Emergent Language in 3

Emergent Language in
3-5 Year Olds
Sandra Doran, Ed.D.
Associate Superintendent of Education
Florida Conference of SDA
A child speaking is an esthetic event.
Through learning to talk, children learn how
to do well in society. And as they learn, they
create beauty.
--Robert Hopper and Rita Narremore, Children’s Speech:
A Practical Introduction to Communication Development.
Pre-school children
are beginning to attend to the sounds
of the language.
Pre-school children enjoy using language
to develop their imaginations.
Preschool children use language to
figure out their world.
Fostering language development
in young children
 Phonology:
The Sounds of our Language
 Language-Rich
of words.
Environment: The beauty
How do children learn a language?
Phonemic Awareness in Young Children
Marilyn Jager Adams
Sounds Abound
Hugh Catts, Tina Vartiainen
Environmental Sounds
Once there was an elephant,
Who tried to use the telephant—
No! No! I mean an elephone
Who tried to use the telephone—
(Dear me! I am not certain quite
That even now I’ve got it right.)
Howe’er it was, he got his trunk
Entangled in the telephunk;
The more he tried to get it free,
The louder buzzed the telephee—
I fear I’d better drop the song
Of elephop and telephong!
Word Parts
Categorization Tasks
Blending Tasks
Syllable splitting task
Types of Language in the Classroom
#1. Talking to control behavior.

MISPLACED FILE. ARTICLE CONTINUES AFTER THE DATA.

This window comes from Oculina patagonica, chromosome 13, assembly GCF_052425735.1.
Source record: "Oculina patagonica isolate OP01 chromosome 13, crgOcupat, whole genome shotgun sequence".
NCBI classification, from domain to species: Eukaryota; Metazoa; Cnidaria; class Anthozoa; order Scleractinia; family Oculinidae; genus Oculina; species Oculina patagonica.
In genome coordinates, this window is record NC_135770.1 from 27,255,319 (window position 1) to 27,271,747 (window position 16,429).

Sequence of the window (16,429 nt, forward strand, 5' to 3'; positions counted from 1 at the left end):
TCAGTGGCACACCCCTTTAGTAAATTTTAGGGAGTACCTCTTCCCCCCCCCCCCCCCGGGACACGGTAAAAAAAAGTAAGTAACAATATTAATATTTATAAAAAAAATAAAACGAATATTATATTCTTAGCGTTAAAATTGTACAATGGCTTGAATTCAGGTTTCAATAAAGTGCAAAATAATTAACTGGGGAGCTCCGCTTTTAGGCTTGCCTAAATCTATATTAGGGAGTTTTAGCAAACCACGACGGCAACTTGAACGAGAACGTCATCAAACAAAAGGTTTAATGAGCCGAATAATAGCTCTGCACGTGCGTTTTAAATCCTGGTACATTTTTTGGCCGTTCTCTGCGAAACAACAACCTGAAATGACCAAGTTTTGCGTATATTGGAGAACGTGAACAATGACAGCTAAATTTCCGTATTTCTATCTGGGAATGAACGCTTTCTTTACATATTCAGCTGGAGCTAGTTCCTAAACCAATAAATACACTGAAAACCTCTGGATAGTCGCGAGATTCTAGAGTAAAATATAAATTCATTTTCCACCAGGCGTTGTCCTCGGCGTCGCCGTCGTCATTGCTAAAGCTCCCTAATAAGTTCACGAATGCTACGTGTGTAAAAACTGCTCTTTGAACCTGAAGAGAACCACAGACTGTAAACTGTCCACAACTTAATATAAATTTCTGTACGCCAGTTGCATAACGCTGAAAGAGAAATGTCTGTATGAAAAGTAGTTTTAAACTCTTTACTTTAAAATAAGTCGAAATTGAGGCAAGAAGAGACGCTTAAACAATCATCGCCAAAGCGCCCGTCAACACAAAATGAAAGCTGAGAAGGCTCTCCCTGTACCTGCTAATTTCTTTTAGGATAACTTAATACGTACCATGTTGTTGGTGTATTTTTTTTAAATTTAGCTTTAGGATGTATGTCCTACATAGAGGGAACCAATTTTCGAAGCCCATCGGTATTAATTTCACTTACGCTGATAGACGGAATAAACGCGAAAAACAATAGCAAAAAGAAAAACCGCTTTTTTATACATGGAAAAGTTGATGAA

 Both
teacher and child know that they
already know the answers.
 The teacher is steering the child through a
match game, checking to see if she knows
the answers.
#2. Talking to manipulate towards a
pedagogical end.
 Any
kind of classroom talk that is
unnatural, that is directed toward
pedagogical ends and not toward
communication with children, is dishonest.
 “Teacher Talk.”
 “Pedagogical Register.” Higher pitch,
exaggerated enunciation and intonational
#3. Talking out of genuine interest.
 The
language is not contrived by the
teacher to make her point.
 It is allowed to range, as natural
conversation often does, from topic to
topic as attention shifts focus.
 Functionally rich talk.
 Children interact with each other as well
as the teacher.
Promote a language-rich
 Show
children their talk is valued.
 Give children things to talk about.
 Give children opportunities to talk in a
variety of ways.
 Give children many times during the day to
 Give children words to use in their talk.
Listen to kids! They have a lot to teach us.